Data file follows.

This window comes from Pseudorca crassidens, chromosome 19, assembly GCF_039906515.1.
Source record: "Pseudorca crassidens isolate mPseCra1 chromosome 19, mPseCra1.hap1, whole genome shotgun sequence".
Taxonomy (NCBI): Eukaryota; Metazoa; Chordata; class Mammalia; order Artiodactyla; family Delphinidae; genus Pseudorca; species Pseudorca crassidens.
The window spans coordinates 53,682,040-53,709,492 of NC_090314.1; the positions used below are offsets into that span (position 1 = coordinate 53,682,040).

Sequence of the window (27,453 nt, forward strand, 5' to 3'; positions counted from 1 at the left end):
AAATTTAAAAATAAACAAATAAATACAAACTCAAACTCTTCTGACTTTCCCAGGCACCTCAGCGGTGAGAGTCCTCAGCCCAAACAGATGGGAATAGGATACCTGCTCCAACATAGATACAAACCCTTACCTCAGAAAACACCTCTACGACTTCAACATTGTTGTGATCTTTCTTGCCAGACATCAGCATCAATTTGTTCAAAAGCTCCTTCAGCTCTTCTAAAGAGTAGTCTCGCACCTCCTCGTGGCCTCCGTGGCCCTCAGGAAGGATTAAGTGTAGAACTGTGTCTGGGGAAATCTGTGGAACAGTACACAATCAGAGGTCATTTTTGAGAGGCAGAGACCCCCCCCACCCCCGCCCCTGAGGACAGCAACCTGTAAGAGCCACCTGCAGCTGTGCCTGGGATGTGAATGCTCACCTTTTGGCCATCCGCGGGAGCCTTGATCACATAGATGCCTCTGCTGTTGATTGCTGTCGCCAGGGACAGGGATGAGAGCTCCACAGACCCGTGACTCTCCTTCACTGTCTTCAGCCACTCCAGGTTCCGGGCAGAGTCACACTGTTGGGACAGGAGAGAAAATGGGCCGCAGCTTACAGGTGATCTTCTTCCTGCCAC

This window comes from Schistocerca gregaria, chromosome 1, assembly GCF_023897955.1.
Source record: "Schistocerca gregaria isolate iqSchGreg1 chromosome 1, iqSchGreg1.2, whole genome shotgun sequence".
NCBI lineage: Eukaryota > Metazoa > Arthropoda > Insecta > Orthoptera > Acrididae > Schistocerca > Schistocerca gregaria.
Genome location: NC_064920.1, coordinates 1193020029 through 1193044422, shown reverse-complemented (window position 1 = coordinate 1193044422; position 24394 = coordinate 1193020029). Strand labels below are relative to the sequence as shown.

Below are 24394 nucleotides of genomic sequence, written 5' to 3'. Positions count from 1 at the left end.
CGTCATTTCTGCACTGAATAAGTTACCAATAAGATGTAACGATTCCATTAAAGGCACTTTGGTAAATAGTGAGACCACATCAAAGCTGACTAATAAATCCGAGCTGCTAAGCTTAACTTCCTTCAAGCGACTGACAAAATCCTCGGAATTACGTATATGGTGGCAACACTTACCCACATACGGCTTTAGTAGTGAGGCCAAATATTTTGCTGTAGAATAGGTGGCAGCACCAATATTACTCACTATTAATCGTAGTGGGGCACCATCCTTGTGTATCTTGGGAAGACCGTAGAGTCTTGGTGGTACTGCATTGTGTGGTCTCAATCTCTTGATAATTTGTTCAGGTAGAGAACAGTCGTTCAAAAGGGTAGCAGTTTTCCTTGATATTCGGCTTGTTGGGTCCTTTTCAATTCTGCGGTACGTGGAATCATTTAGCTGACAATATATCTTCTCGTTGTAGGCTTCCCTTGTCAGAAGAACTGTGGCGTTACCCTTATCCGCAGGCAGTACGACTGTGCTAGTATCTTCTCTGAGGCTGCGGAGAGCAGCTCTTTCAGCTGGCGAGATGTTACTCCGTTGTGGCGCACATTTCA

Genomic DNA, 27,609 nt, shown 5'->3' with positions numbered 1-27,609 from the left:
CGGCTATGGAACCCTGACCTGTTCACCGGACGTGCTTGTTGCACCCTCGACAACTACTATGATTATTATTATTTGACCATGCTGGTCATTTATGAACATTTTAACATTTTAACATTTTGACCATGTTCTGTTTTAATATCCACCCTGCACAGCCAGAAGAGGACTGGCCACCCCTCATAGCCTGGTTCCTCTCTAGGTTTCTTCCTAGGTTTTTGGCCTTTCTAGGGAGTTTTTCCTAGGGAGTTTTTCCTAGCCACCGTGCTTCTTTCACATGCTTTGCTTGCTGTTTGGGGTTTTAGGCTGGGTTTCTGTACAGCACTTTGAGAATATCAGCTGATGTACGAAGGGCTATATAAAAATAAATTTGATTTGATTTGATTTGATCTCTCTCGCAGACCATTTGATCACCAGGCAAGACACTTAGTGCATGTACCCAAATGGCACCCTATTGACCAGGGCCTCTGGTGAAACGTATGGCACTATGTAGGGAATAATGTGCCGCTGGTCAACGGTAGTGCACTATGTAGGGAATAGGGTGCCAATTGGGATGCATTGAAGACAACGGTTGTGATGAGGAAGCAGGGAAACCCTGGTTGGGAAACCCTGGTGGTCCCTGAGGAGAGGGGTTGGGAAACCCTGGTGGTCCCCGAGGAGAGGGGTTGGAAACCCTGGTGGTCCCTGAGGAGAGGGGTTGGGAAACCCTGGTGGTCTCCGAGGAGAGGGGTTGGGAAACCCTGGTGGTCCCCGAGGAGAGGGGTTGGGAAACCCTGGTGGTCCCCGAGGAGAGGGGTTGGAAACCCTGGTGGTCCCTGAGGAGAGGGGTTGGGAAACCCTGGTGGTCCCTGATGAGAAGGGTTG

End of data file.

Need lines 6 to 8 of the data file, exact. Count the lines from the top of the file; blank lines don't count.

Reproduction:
AAATTTAAAAATAAACAAATAAATACAAACTCAAACTCTTCTGACTTTCCCAGGCACCTCAGCGGTGAGAGTCCTCAGCCCAAACAGATGGGAATAGGATACCTGCTCCAACATAGATACAAACCCTTACCTCAGAAAACACCTCTACGACTTCAACATTGTTGTGATCTTTCTTGCCAGACATCAGCATCAATTTGTTCAAAAGCTCCTTCAGCTCTTCTAAAGAGTAGTCTCGCACCTCCTCGTGGCCTCCGTGGCCCTCAGGAAGGATTAAGTGTAGAACTGTGTCTGGGGAAATCTGTGGAACAGTACACAATCAGAGGTCATTTTTGAGAGGCAGAGACCCCCCCCACCCCCGCCCCTGAGGACAGCAACCTGTAAGAGCCACCTGCAGCTGTGCCTGGGATGTGAATGCTCACCTTTTGGCCATCCGCGGGAGCCTTGATCACATAGATGCCTCTGCTGTTGATTGCTGTCGCCAGGGACAGGGATGAGAGCTCCACAGACCCGTGACTCTCCTTCACTGTCTTCAGCCACTCCAGGTTCCGGGCAGAGTCACACTGTTGGGACAGGAGAGAAAATGGGCCGCAGCTTACAGGTGATCTTCTTCCTGCCAC

This window comes from Schistocerca gregaria, chromosome 1, assembly GCF_023897955.1.
Source record: "Schistocerca gregaria isolate iqSchGreg1 chromosome 1, iqSchGreg1.2, whole genome shotgun sequence".